‘A brilliant novel - whip smart, hilarious and entirely engrossing' Emma Cline, author of The Girls
'Tulathimutte is a big talent' Jonathan Franzen, author of Purity
'An eloquent social novel bristling with logic' Nell Zink, Financial Times, Best Summer Books of 2016
*A GUARDIAN BOOK OF THE YEAR 2016 - SELECTED BY JONATHAN FRANZEN*
From a brilliant new literary talent comes a sweeping comic portrait of privilege, ambition and friendship - dubbed ‘the first great millennial novel' by New York Magazine.
Capturing the anxious, self-aware mood of young college grads in the noughties, Private Citizens embraces the contradictions of our new century. Call it a gleefully rude comedy of manners, a Middlemarch for Millennials. The novel's four whip-smart narrators - idealistic Cory, Internet-lurking Will, awkward Henrik, and vicious Linda - are torn between fixing the world and cannibalizing it. In boisterous prose that ricochets between humour and pain, the four estranged friends stagger through the Bay Area's maze of tech start-ups, protestors, gentrifiers, karaoke bars, house parties and cultish self-help seminars, washing up in each other's lives once again.
A wise and searching depiction of a generation grappling with privilege and finding grace in failure, Private Citizens is as expansively intelligent as it is full of heart.
‘At its very best it strikes one as a particularly savage episode of Seinfeld.’
‘Although the four protagonists don't shower themselves in glory, their creator certainly does.'
‘A sketch of the way US millennials, and the only slightly older men and women who employ them, live now'.
‘Tulathimutte's scalpel of cultural dissection is very sharp indeed…[his] verve and linguistic agility reminiscent of the best literary comic performers…Hilarious and relentlessly uncompromising…he has everything it takes to become a great American novelist'.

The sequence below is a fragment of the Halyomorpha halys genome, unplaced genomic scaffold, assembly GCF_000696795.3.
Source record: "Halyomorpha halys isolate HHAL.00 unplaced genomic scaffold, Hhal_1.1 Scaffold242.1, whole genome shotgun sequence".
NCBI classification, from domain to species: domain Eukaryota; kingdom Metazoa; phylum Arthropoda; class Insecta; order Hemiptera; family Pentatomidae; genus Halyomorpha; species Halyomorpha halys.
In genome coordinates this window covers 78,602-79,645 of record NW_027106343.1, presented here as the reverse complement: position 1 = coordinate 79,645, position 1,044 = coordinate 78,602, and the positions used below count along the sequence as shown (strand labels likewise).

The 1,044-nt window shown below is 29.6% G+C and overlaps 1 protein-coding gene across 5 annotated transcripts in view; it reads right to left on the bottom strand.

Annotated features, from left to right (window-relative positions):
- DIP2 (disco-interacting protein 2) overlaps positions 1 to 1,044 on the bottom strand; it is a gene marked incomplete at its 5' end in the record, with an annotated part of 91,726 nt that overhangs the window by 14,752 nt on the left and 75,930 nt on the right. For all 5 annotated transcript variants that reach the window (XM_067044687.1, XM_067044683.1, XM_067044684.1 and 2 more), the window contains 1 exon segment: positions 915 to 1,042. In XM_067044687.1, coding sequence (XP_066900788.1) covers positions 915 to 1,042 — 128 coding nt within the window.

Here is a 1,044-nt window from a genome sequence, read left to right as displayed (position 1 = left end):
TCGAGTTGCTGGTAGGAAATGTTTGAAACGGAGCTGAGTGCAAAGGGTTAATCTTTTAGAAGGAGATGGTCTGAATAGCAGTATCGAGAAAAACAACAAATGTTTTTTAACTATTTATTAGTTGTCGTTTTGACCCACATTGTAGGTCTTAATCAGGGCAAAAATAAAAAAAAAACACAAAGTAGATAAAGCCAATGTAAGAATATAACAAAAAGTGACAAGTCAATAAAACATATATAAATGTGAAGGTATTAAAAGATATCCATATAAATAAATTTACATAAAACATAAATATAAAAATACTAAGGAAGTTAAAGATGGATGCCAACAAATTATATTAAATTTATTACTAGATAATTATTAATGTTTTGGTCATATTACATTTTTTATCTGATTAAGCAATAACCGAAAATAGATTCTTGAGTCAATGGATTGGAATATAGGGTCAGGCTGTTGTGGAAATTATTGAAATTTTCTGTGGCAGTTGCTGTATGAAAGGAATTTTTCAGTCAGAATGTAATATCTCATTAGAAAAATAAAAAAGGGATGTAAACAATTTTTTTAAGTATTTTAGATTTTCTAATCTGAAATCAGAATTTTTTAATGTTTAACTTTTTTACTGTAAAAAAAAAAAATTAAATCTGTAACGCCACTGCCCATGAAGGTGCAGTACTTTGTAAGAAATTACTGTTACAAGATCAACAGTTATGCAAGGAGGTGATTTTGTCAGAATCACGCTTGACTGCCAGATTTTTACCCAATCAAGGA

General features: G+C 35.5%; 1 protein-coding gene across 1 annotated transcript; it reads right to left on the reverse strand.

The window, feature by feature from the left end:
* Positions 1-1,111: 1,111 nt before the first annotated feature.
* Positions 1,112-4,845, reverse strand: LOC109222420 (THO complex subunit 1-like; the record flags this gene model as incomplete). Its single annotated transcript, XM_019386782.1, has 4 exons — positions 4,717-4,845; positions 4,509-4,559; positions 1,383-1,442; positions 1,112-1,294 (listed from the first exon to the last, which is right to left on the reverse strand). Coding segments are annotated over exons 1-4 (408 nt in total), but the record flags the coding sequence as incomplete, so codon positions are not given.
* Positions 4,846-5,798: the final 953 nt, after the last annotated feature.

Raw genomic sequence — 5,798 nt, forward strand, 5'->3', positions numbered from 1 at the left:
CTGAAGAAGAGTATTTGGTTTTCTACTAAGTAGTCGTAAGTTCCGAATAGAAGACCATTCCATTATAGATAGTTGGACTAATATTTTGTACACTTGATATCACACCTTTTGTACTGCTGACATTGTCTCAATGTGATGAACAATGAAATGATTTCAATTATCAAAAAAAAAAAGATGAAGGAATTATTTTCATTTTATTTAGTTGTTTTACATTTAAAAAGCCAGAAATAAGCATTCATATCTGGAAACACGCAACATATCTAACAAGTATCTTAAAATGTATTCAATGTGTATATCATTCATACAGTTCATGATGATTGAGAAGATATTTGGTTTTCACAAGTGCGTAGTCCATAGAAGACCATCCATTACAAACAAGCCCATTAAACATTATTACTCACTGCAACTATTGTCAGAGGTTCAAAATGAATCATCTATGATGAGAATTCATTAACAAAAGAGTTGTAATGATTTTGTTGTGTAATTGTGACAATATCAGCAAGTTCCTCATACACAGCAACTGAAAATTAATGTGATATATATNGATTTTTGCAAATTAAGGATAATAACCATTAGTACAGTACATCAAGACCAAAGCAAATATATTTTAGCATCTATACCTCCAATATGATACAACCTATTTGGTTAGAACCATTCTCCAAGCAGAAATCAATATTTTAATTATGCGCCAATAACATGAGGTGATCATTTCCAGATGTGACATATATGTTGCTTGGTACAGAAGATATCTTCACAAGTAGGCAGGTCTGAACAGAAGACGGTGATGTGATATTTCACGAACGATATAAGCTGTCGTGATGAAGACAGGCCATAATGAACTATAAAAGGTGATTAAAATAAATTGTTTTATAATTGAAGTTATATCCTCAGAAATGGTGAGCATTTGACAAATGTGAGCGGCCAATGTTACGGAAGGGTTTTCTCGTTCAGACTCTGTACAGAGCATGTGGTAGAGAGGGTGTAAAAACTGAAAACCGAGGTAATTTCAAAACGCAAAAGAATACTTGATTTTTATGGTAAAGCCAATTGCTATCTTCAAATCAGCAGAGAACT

‘A brilliant novel - whip smart, hilarious and entirely engrossing.'
‘In this lovingly portrayed hell, the body is excess baggage, and selfdoubt poses dangers so grave only a writer would risk it. It's not a satire, but an eloquent social novel bristling with logic.'
‘The quality and confidence of Tulathimutte's writing is evident throughout the book…Private Citizens works so well because there's a realness to everything the characters experience. This is not parody or satire, just the sometimes grotesque behaviour of millennials under a searing spotlight'.
‘[A] thrillingly sceptical vision of the noughties'.
‘If Evelyn Waugh and Tom Wolfe had a baby, one who wrote sensibly about the subset of people that Dave Eggers has written about whimsically, that baby would probably be Tony Tulathimutte and the book would be Private Citizens…A hilarious portrait of youthful self-centeredness.'
'Tulathimutte is a big talent.'
‘My literary accessory of choice is Tony Tulathimutte's Private Citizens.'
‘I didn't know if I wanted to read a novel about screwed-up Stanford grads in 2007, but when it's this caustically smart and funny, it turns out I like nothing better.'
‘Brilliant…hilarious and heartbreaking all at once.'
‘My favourite kind of novel: an entrancing narrative in which important ideas lurk around the corners and behind the curtains. It enchants, entertains, sometimes makes me chew my nails in dread, sometimes makes me laugh my ass off, and never, ever doubts my intelligence.'